By 1989, while proceeding with his second comeback, Foreman had sold his name and face for the publicizing of different items, offering everything from barbecues to suppressors on TV. For this reason, his public persona was reevaluated, and the earlier detached, unfavorable Foreman had been supplanted by a grinning, cordial George. Ali and he had become companions, and he emulated Ali’s example by making himself a superstar outside the ring as well. Foreman proceeded with his series of triumphs, winning five additional bouts, the most amazing being a three-round victory upon Bert Cooper, who proceeded to challenge the undisputed heavyweight title against Evander Holyfield.
Return to the Top
George Foreman vs Michael Moorer
In 1994, Foreman again looked to challenge for the big showdown after Michael Moorer had beaten Holyfield for the IBF and WBA titles. Having lost his last bout against Morrison, Foreman was unranked and in no situation to request another title shot. However, he did manage to land a title shot against Moorer, 19 years younger than him. Foreman had everything to gain and nothing to lose in the fight.
Foreman’s title challenge against Moorer occurred on November 5 in Las Vegas, Nevada, with Foreman wearing similar red trunks he had worn in his title loss to Ali 20 years sooner. This time, nonetheless, Foreman was a considerable dark horse. For nine rounds, Moorer effectively outboxed him, hitting and moving endlessly, while Foreman chugged forward, apparently incapable to “pull the trigger” on his punches. Entering the tenth round, Foreman was lagging behind on all scorecards. In any case, Foreman dispatched a rebound in the tenth round and hit Moorer with various punches. At that point, a short right hand got Moorer on the tip of his jawline, slicing open his lip, and he collapsed immediately on the canvas. As the referee counted, Moorer lay flat on the canvas.
In a moment, Foreman had recovered the title he had lost to Muhammad Ali twenty years earlier. He returned to his corner and stooped in supplication as the field emitted in cheers. With this noteworthy triumph, Foreman broke three records: He became, at age 45, the oldest championship contender at any point to win a big fight 20 years in the wake of losing his title interestingly, he broke the record for the boxer with the longest stretch between his first and second big title victories and the age spread of 19 years between the champion and challenger was the biggest of any heavyweight boxing title bout.
Today in History: Oldest Heavyweight Champion
At the age of 45 George Foreman became the oldest Heavyweight Champion in boxing, in a bout against then Champion Michael Moorer (26). He did not keep the belt for long as it was stripped by the World Boxing Association (WBA) in March 1995 and the International Boxing Federation (IBF) in June 1995 after Foreman declined a rematch with number 1 contender Axle Schulz. From History:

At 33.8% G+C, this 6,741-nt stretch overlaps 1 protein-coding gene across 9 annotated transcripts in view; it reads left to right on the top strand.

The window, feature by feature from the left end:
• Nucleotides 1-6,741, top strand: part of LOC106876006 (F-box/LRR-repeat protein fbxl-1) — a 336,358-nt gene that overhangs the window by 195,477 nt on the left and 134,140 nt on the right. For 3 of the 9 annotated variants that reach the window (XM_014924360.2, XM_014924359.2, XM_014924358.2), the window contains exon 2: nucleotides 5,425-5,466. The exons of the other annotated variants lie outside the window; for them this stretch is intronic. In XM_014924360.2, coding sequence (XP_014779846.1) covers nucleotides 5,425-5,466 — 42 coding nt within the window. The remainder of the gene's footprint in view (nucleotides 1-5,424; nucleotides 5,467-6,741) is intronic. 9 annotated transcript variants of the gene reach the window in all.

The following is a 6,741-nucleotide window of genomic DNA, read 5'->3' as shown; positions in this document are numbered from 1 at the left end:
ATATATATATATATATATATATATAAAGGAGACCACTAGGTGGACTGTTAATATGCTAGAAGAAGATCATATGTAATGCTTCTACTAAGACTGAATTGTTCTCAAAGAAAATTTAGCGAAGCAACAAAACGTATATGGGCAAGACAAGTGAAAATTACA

On this day in 1994, George Foreman, age 45, becomes boxing’s oldest heavyweight champion when he defeats 26-year-old Michael Moorer in the 10th round of their WBA fight in Las Vegas. More than 12,000 spectators at the MGM Grand Hotel watched Foreman dethrone Moorer, who went into the fight with a 35-0 record. Foreman dedicated his upset win to “all my buddies in the nursing home and all the guys in jail.”
Born in 1949 in Marshal, Texas, Foreman had a troubled childhood and dropped out of high school. Eventually, he joined President Lyndon Johnson’s Jobs Corps work program and discovered a talent for boxing. “Big George,” as he was nicknamed, took home a gold medal for the U.S. at the 1968 Olympics in Mexico City. In 1973 in Kingston, Jamaica, after winning his first 37 professional matches, 34 by knockout, Foreman KO’d “Smokin’” Joe Frazier after two rounds and was crowned heavyweight champ. At 1974’s “Rumble in the Jungle” in Kinshasha, Zaire, the younger, stronger Foreman suffered a surprising loss to underdog Muhammad Ali and was forced to relinquish his championship title. Three years later, Big George morphed from pugilist into preacher, when he had a religious experience in his dressing room after losing a fight. He retired from boxing, became an ordained minister in Houston and founded a youth center.
A decade later, the millions he’d made as a boxer gone, Foreman returned to the ring at age 38 and staged a successful comeback. When he won his second heavyweight title in his 1994 fight against Moorer, becoming the WBA and IBF champ, Foreman was wearing the same red trunks he’d had on the night he lost to Ali.
4. Jack Johnson, 70–11–11 (3)
Johnson became the first African American world heavyweight after defeating Tommy Burns in 1908 having been denied a title shot due to his skin colour since turning pro in 1898.
The “Galveston Giant” became a cultural hero having battled racism throughout his career but never got another shot at the belt after losing it to Jess Willard in 1915.
Johnson had just 35 KO's in 70 wins, instead relying on boxing skill and speed.
Foreman defeats Moorer to become champ
November 5, 1994, was a night for the ages as George Foreman defeated Michael Moorer to become the oldest heavyweight champion in history. The belts on the line were the WBA, IBF, and Lineal heavyweight titles for the fight, which took place at the MGM Grand Casino in Las Vegas, Nevada.